I didn’t know it then, but Farmaajo’s promising new administration was already doomed, with less than four more months in office before them. They were the sacrificial victims of the power struggle between the president and the speaker. In June 2011, in Kampala, the two Sharifs agreed to extend their own mandates and postpone a general election for another year. The parliament had earlier unilaterally extended its mandate by three years; the speaker’s price for getting parliament to agree to an earlier election date was the dismissal of Farmaajo.

The public was outraged by the so-called Kampala Accord. Sheikh Sharif was clearly taken aback by the strength of public feeling it generated. Thousands of demonstrators took to the streets not just in towns across Somalia but in nine capitals around the world.

‘What they have a problem with,’ Mayor Nur told the Toronto Star, ‘is that two people go and decide the fate of this government without considering the feelings of this population.’

Or, for that matter, the feelings of Farmaajo’s cabinet – for it was no small risk these officials had taken when they came back to serve their country. In June 2011, just days before the government fell, the Interior Minister, Abdishakur Sheikh Hassan Farah, was killed in his home by a suicide bomber. He was the sixth TFG minister to be murdered by the militants.

What made Farah’s death particularly chilling was that the suicide bomber was his own niece, a bright university student called Haboon Qaaf, whose tuition fees he had been paying. According to a family friend I later interviewed,* Haboon had complained about being frisked each time she came to see her uncle, who ordered his guards to make an exception for her. She took advantage of this soft-heartedness on her very next visit. No one had any idea when or how she had been recruited by al-Shabaab, and could only guess at what had driven her to an act of such nihilism. Just weeks before the attack, according to the friend, Haboon had spoken cheerfully about qualifying one day as a doctor; her studies suggested an investment in the future that did not begin to fit with the mindset necessary to commit suicide.

The president appeared as unmoved by this tragedy as he was by the Kampala Accord protests, which he declared ‘illegal’. Soon afterwards he appointed the Minister of Planning, the economist Abdiweli Mohamed Ali, as his fifth prime minister, a move that sparked further protests from Somalis fearful that he was little more than a placeman. Farmaajo could have joined the protests. He was popular enough, probably, to take to the desert and start a small revolution. But he was not a man of violence, and instead appealed for calm. And then he quietly returned to New York, where his old job with the Department of Transport in Buffalo had sagely been kept open for him.*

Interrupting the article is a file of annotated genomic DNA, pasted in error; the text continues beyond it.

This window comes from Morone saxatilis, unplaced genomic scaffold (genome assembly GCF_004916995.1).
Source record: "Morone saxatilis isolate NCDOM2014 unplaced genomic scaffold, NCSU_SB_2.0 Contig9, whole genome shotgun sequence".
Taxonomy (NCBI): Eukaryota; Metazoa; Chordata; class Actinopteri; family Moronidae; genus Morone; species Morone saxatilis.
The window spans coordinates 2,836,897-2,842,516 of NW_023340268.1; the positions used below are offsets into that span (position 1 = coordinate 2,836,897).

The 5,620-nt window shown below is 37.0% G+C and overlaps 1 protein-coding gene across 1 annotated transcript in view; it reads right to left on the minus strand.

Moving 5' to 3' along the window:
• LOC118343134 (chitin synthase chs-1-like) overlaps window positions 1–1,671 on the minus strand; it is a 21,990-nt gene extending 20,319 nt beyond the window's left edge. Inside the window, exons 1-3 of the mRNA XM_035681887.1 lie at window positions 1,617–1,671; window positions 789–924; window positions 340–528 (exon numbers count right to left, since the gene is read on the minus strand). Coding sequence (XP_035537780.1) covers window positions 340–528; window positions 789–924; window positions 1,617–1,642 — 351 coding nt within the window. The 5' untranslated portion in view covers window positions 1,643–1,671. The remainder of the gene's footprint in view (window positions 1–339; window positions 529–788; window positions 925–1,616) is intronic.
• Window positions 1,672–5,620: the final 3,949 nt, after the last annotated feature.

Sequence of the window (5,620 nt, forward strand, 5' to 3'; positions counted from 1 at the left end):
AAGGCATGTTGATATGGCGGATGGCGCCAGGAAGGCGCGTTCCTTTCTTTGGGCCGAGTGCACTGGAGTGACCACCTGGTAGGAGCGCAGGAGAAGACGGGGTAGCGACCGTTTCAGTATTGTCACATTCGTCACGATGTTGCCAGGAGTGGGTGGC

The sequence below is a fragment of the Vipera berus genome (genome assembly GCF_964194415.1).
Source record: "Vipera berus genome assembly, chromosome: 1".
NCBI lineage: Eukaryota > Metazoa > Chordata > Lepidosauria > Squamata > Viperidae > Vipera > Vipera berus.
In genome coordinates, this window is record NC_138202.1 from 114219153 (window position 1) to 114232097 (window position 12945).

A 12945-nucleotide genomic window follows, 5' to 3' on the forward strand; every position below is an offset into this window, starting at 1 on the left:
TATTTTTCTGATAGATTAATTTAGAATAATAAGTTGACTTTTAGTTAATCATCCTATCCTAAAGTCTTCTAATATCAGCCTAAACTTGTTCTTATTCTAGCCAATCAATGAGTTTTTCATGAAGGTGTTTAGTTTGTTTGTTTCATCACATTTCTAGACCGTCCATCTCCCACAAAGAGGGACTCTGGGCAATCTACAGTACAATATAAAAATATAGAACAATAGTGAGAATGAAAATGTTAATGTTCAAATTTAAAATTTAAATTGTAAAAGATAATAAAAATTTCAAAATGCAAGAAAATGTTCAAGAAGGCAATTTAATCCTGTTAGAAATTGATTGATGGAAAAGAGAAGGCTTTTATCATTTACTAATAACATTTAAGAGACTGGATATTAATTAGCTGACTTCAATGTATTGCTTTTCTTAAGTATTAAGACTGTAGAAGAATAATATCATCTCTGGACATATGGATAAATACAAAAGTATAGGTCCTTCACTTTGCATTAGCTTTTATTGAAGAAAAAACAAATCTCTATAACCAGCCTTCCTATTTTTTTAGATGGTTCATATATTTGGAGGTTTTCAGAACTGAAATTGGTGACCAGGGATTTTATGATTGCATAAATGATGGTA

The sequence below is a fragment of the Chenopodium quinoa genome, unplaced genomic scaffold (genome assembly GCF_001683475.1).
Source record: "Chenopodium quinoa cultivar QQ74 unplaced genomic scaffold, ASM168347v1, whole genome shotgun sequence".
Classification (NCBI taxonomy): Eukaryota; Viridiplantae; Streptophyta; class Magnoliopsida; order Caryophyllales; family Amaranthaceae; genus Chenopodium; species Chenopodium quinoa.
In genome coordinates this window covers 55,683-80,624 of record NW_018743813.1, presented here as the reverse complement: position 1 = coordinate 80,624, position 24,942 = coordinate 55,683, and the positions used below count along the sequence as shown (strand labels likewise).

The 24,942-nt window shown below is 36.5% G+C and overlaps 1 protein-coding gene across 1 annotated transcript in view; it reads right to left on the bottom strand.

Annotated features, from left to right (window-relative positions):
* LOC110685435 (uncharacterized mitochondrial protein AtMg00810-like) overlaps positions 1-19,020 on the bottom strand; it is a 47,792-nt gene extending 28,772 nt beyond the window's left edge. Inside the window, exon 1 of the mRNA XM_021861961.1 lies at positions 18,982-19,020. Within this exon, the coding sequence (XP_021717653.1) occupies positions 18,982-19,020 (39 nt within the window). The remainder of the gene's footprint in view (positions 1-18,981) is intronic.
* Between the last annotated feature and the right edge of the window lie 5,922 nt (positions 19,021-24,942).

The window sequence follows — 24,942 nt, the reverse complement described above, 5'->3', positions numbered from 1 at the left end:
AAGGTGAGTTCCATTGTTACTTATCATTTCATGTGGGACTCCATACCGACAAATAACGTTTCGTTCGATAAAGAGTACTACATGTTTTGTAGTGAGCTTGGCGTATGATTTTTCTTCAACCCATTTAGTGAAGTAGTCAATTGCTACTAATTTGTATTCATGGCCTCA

The Sharifs were expected to maintain at least some governmental continuity by agreeing to keep on the key ministers, but they were unable to compromise even on this, and in the end the whole cabinet was fired. The exasperation among the international officials whose job it was to mentor the process was palpable.

‘It is reptile politics,’ said Richard Rouget, AMISOM’s French military adviser, who had wasted months building up a relationship with the Minister of Defence. ‘Somalis think: “If I kill my enemy, even if killing him kills me too, then I’ve still won.” It is blinkered and destructive: the politics of the playground.’

As before, many of the new cabinet ministers were incomers from the diaspora who would have to learn their jobs from scratch. The calibre of some of them was questionable too. The worldly Mohamed Omaar, for instance, was replaced by Mohamed Mohamud Hajji Ibrahim, a learning support teacher at the Newman Catholic College in Brent, north London. Although Ibraham held a degree in international relations, his main qualification appeared to be that he belonged to a sub-clan of the Rahanweyn, like the speaker. Ibrahim’s former employer, Newman College’s headmaster Richard Kolka, was as surprised as anyone by the news. ‘I was amazed and awestruck,’ he told journalists. ‘He was always such a humble guy. I’d no idea he was involved in the political life of his country, let alone at such an important level.’2

The disadvantages of the crude 4.5 formula were made plain once more. The urgent business of producing a constitution and reforming parliament, Richard Rouget reckoned, was set back by at least another three months and perhaps by as many as six. The self-defeating cycle of Somali politics had begun all over again.

* The nickname means ‘Cheese’, a word lifted directly from the Italian colonists who popularized the commodity.

* Government positions were divvied up among the clans according to the notorious ‘4.5 formula’, which is to say, equally among the four main clans, with the remaining ethnic minorities swept up into that ‘0.5’.

* When the TFG was established in 2004, there were 275 MPs. That number doubled when the TFG reconciled with ARS, Sheikh Sharif’s Alliance for the Reliberation of Somalia, following the Djibouti Accord of 2008.

* Somalia has come bottom of Transparency International’s annual Corruption Perceptions Index every year since 2007. In June 2012, the World Bank reported a $130m (£85m) discrepancy in the TFG’s accounts over two years. In July 2012, the UN Monitoring Group alleged that $7 in every $10 of international aid received by the TFG from 2009 to 2010 never made it into the state’s coffers. President Sheikh Sharif dismissed both charges as ‘baseless and unfounded propaganda’.

* Mahiga at last took the symbolically vital step of relocating his office to Mogadishu in January 2012.

* This was Abdihakim Mohamoud Haji Faqi, the Minister of Defence.

* Farmaajo’s return to the US was not quite the end of his political career in Somalia. To everyone’s surprise, in July 2012 he announced he was quitting his job in Buffalo in order to run against Sheikh Sharif in the presidential election. ‘I’m giving Somali politics another shot because I believe in serving the common cause for the motherland,’ he said.1